Apr-Mar 2006 3,319.41 31,960.37 7,035.91 27,288.34 11,943.45 68,752.59 595.87 69,148.93 85,462.14 10,039.90 654.81 68,823.32 2,045.34

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N) O) P) Q)

CARPETS COTTON RAW INCL WASTE PETROLEUM PRODUCTS UNCLASSIFIED EXPORTS

2,859.58 422.58 31,404.15 10,167.77 375,339.50

3,774.55 2,904.35 51,532.80 11,135.77 456,417.88

32.00 587.29 64.10 9.52

0.83 0.64 11.29 2.44

Total Data Source: DGCIS, Kolkata

21.60 100.00 DOC-NIC

Department of Commerce System on Foreign Trade Performance Analysis (FTPA) Top 10 Countries of Export Dated: 7/12/2009 Values in Rs. Crores %Growth %Share 24.21 15.22 18.59 33.63 35.43 19.34 25.03 12.73 8.58 14.90 21.60 DOC-NIC 16.83 8.33 6.56 5.26 4.91 4.34 3.48 2.79 2.44 2.41 100.00

Rank 1 2 3 4 5 6 7 8 9 10 USA

Country U ARAB EMTS CHINA P RP SINGAPORE UK HONG KONG GERMANY BELGIUM ITALY JAPAN Total

Apr-Mar 2005 61,851.55 33,015.13 25,232.97 17,975.35 16,539.71 16,587.91 12,698.75 11,276.48 10,271.29 9,561.02 375,339.50

Apr-Mar 2006 76,828.09 38,038.85 29,924.91 24,019.65 22,399.21 19,796.10 15,877.02 12,711.96 11,152.67 10,985.39 456,417.88

Data Source: DGCIS, Kolkata

Department of Commerce System on Foreign Trade Performance Analysis (FTPA) Export of Principal Commodities Groups Dated: 4/12/2009 Values in Rs. Crores Apr-Mar 2007 %Growth %Share 3,938.51 39,344.68 8,001.04 31,685.96 13,650.38 72,295.17 573.54 83,357.37 119,874.96 13,292.73 622.43 18.65 23.10 13.72 16.12 14.29 5.15 -3.75 20.55 40.27 32.40 -4.94 0.69 6.88 1.40 5.54 2.39 12.64 0.10 14.58 20.97 2.32 0.11

Commodity A) B) C) D) E) F) G) H) I) J) K) PLANTATION AGRI & ALLIED PRDTS MARINE PRODUCTS ORES & MINERALS LEATHER & MNFRS GEMS & JEWELLERY SPORTS GOODS CHEMICALS & RELATED PRODUCTS ENGINEERING GOODS ELECTRONIC GOODS PROJECT GOODS

Apr-Mar 2006 3,319.41 31,960.37 7,035.91 27,288.34 11,943.45 68,752.59 595.87 69,148.93 85,462.14 10,039.90 654.81

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L) M) N) O) P) Q)

TEXTILES HANDICRAFTS CARPETS COTTON RAW INCL WASTE PETROLEUM PRODUCTS UNCLASSIFIED EXPORTS

68,823.32 2,045.34 3,774.55 2,904.35 51,532.80 11,135.77 456,417.88

74,391.06 1,981.91 4,199.09 6,107.81 84,520.15 13,942.50 571,779.25

8.09 -3.10 11.25 110.30 64.01 25.20

13.01 0.35 0.73 1.07 14.78 2.44

Total Data Source: DGCIS, Kolkata

25.28 100.00 DOC-NIC

Department of Commerce System on Foreign Trade Performance Analysis (FTPA) Top 10 Countries of Export Dated: 7/12/2009 Values in Rs. Crores %Growth %Share 11.12 14.93 43.13 9.52 25.41 6.56 14.33 4.80 13.49 4.45 6.99 3.70 13.42 3.15 45.37 2.84 23.68 2.75 17.92 2.27 25.28 100.00 DOC-NI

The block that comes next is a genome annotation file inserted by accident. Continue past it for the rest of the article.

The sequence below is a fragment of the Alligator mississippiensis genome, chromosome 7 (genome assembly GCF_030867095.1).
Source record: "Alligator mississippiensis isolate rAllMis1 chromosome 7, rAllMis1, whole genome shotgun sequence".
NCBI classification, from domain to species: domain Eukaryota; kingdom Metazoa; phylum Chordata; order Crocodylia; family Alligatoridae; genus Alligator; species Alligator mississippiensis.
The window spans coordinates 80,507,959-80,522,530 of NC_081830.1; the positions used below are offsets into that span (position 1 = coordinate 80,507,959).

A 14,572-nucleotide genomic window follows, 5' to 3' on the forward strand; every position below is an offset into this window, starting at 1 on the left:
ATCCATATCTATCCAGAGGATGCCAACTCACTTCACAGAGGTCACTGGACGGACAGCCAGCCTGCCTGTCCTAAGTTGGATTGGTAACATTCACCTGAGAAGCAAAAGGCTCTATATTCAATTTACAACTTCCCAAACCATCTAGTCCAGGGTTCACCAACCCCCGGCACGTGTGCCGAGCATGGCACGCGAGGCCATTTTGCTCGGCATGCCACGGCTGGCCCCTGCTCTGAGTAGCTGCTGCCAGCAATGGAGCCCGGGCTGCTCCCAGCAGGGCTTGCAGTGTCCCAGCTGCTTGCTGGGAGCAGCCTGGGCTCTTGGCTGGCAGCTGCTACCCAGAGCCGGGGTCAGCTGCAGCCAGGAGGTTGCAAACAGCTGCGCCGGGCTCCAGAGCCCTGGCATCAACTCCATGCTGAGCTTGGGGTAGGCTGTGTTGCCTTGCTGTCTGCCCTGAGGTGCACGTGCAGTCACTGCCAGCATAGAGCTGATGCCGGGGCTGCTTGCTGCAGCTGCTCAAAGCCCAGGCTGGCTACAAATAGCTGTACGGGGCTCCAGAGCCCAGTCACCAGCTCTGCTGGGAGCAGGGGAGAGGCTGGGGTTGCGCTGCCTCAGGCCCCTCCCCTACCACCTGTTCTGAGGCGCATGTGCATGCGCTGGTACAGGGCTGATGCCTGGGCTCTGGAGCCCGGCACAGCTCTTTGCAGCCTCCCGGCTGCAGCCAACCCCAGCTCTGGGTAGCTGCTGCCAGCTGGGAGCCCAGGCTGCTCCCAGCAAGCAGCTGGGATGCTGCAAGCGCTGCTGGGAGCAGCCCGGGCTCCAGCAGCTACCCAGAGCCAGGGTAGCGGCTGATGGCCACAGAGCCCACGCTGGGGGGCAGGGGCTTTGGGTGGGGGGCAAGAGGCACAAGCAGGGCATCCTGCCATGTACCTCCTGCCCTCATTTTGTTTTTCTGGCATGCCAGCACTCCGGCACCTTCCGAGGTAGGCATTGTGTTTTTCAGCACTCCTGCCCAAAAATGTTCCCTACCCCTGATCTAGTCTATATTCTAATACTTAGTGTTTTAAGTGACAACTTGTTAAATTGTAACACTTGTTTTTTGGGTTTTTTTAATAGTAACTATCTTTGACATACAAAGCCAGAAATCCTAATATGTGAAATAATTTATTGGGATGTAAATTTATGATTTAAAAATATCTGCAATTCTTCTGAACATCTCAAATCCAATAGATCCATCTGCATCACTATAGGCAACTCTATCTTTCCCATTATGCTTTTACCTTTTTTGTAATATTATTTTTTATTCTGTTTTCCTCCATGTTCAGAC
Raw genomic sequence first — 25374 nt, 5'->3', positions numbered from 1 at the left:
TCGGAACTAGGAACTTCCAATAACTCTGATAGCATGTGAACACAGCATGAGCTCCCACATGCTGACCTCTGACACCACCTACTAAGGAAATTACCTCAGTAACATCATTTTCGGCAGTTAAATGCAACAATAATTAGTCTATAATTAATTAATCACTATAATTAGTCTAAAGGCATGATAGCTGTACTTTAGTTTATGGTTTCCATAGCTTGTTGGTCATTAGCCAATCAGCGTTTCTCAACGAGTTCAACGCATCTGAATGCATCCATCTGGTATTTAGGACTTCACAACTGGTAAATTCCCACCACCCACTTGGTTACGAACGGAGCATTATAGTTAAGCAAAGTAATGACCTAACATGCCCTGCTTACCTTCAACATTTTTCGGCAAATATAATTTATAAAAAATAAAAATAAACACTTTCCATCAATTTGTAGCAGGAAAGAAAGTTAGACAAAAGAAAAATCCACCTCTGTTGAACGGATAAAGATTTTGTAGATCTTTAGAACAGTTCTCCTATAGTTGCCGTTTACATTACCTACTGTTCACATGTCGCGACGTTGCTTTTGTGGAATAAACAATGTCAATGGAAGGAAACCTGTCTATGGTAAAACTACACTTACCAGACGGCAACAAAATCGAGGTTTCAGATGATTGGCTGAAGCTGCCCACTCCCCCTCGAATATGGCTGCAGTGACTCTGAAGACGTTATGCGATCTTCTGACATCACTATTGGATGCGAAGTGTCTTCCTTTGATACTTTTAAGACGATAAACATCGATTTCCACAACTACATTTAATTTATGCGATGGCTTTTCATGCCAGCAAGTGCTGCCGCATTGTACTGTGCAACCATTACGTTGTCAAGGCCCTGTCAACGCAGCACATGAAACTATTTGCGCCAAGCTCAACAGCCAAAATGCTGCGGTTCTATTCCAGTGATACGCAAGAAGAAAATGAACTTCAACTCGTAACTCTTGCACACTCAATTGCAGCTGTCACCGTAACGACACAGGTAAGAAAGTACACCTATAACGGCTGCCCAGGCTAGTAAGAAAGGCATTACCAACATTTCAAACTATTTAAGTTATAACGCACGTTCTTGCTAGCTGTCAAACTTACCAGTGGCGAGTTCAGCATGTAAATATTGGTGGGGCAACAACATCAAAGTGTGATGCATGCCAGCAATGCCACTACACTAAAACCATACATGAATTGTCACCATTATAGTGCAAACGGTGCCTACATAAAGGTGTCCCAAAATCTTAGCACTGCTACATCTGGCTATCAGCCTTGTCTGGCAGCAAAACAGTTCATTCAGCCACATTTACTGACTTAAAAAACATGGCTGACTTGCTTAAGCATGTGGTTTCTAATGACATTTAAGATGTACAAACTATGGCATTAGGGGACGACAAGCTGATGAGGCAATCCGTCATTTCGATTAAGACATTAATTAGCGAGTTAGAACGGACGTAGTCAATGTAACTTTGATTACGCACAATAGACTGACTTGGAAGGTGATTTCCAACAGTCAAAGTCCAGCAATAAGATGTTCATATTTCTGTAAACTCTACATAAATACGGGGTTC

Rank 1 2 3 4 5 6 7 8 9 10

Country USA U ARAB EMTS CHINA P RP SINGAPORE UK HONG KONG GERMANY ITALY BELGIUM JAPAN Total

Apr-Mar 2006 76,828.09 38,038.85 29,924.91 24,019.65 22,399.21 19,796.10 15,877.02 11,152.67 12,711.96 10,985.39 456,417.88

Apr-Mar 2007 85,368.48 54,444.98 37,529.78 27,461.61 25,421.29 21,179.38 18,007.23 16,212.43 15,721.71 12,953.61 571,779.25

Data Source: DGCIS, Kolkata Departmentof Commerce System on Foreign Trade Performance Analysis (FTPA) Export of Principal Commodities Groups

Commodity A) B) C) D) E) F) H) I) J) K) L) N) P) PLANTATION AGRI & ALLIED PRDTS MARINE PRODUCTS ORES & MINERALS LEATHER & MNFRS GEMS & JEWELLERY CHEMICALS & RELATED PRODUCTS ENGINEERING GOODS ELECTRONIC GOODS PROJECT GOODS TEXTILES CARPETS PETROLEUM PRODUCTS

Apr-Mar 2007 3,938.51 39,344.68 8,001.04 31,685.96 13,650.38 72,295.17 573.54 83,357.37 119,874.96 13,292.73 622.43 74,391.06 1,981.91 4,199.09 6,107.81 84,520.15

Apr-Mar 2008 3,906.44 54,510.53 6,926.67 36,716.93 14,101.30 79,227.74 539.94 90,040.06 135,719.27 14,131.50 584.06 74,399.19 2,046.21 3,797.91 8,865.39 114,191.68

Dated: 4/12/2009 Values in Rs. Crores %Growth %Share -0.81 38.55 -13.43 15.88 3.30 9.59 -5.86 8.02 13.22 6.31 -6.16 0.01 3.24 -9.55 45.15 35.11 0.60 8.31 1.06 5.60 2.15 12.08 0.08 13.73 20.69 2.15 0.09 11.34 0.31 0.58 1.35 17.41

G) SPORTS GOODS

M) HANDICRAFTS O) COTTON RAW INCL WASTE

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Q) UNCLASSIFIED EXPORTS Total

13,942.50

16,158.71 655,863.50

15.90 14.71

2.46 100.00

571,779.25 Data Source: DGCIS, Kolkata

Department of Commerce System on Foreign Trade Performance Analysis (FTPA) Top 10 Countries of Export Dated: 7/12/2009 Values in Rs. Crores Apr-Mar 2007 Apr-Mar 2008 %Growth 85,368.48 54,444.98 37,529.78 27,461.61 25,421.29 21,179.38 12,082.48 18,007.23 15,721.71 16,212.43 571,779.25 83,388.07 62,915.03 43,597.41 29,662.23 26,967.48 25,385.25 21,038.46 20,598.93 16,943.10 15,748.13 655,863.50 -2.32 15.56 16.17 8.01 6.08 19.86 74.12 14.39 7.77 -2.86 14.71

Rank 1 2 3 4 5 6 7 8 9 10